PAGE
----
In a disappointing reality of events, the New Orleans Pelicans are 0-4 in the games in which Anthony Davis and the newly-acquired Demarcus Cousins have both played in — 1-4 overall since the trade and return from the All-Star break.

With arguably (unarguably?) the top two players at their respective positions on the same team, rather than showing signs of improvement, the Pelicans seem to be moving backwards. While there is no shame in losing to clearly superior teams (Houston Rockets, San Antonio Spurs) and teams currently ahead in the standings (Oklahoma City Thunder, Dallas Mavericks), a team trying to make a playoff push needs to be able to pull off upset wins and beat teams “they aren’t supposed to beat.”

Many of us knew this Pelicans team likely wouldn’t immediately find success, but we also didn’t expect this. The problem, however, hasn’t been with Davis or Cousins. Since coming over to New Orleans, Cousins is averaging 22.3 PPG, 15.3 RPG (!), and 4.5 APG on 47.5 percent shooting from the field. Davis, on the other hand, is averaging 33.6 PPG, 10.6 RPG, and 1.2 BPG on 49.1 percent shooting from the field in the five total games; 33.8 PPG, 9.8 RPG, and 1.3 BPG on 46.5 percent shooting from the field in the four games with Cousins also in the lineup.

As with many teams who’ve struggled to live up to expectations in the past, a coaching change usually occurs as a result. That brings me to the question: Is Alvin Gentry on borrowed time as the Pelicans’ coach?

Whether deservedly or not, coaches usually get the brunt of the blame when a team struggles. Despite the fact that the Pelicans gave up much of their wing depth in order to trade for Cousins, the popular belief was that having two top 10 players should be enough to offset that. The great individual numbers of the two bigs aside, obviously, five games in, that clearly hasn’t been the case.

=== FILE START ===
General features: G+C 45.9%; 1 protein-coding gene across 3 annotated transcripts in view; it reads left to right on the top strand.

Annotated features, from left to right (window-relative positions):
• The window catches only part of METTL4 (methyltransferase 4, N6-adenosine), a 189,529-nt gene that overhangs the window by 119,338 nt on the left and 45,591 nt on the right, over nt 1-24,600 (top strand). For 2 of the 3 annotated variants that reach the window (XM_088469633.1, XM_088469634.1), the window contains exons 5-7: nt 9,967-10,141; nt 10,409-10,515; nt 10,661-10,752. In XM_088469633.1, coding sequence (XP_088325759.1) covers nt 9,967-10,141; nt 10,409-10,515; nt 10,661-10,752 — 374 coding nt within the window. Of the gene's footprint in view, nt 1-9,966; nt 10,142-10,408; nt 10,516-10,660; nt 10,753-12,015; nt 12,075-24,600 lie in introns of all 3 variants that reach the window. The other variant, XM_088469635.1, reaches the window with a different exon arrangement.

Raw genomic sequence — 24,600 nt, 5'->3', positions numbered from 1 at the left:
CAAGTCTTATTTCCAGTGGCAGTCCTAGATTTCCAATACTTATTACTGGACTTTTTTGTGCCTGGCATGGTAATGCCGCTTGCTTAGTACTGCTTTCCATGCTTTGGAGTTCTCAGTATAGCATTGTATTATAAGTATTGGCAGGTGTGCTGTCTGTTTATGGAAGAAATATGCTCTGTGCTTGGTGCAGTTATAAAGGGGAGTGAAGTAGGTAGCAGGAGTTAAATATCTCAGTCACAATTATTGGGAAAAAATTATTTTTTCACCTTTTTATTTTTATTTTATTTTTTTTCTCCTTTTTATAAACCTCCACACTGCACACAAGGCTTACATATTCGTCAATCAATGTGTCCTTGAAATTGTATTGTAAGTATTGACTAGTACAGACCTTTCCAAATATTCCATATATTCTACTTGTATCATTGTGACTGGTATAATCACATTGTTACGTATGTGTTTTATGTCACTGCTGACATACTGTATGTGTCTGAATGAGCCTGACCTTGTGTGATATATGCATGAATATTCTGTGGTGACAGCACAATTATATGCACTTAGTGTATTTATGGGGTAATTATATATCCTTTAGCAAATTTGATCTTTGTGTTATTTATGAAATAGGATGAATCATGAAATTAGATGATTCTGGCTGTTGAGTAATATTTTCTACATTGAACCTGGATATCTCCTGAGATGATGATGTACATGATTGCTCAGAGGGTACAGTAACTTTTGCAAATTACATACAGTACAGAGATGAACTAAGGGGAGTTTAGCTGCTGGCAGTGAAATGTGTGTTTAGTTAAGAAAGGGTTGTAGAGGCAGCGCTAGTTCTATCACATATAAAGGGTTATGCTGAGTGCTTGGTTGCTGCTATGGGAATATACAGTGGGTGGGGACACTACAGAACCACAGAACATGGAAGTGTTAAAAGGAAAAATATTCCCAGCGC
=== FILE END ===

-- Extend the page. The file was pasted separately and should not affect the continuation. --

Gentry is known for being an offensive mastermind, a big part of the 2014-2015 championship Golden State Warriors offense that won the NBA Championship. He prefers to play fast, shoot a high number of threes, and values ball movement. However, with two big men as the focal point of the offense, that style simply doesn’t fit them, nor play to their strengths.

If the question is whether to force his stars to play outside of their comfort zone or alter his offense in order to best utilize his stars’ strengths, the answer is clearly the latter. Despite the fact that Davis and Cousins have both shown tremendous improvements in their offensive games to fit the modern NBA big man description, Gentry should still make it a point of emphasis to play through the post.

Now with two perennial All-Stars on the roster, patience will wear thin for the Pelicans front office. Cousins’ upcoming free agency in 2018 makes the sense of urgency even more prevalent. If the Pelicans don’t start winning soon, Alvin Gentry may not remain the coach for much longer.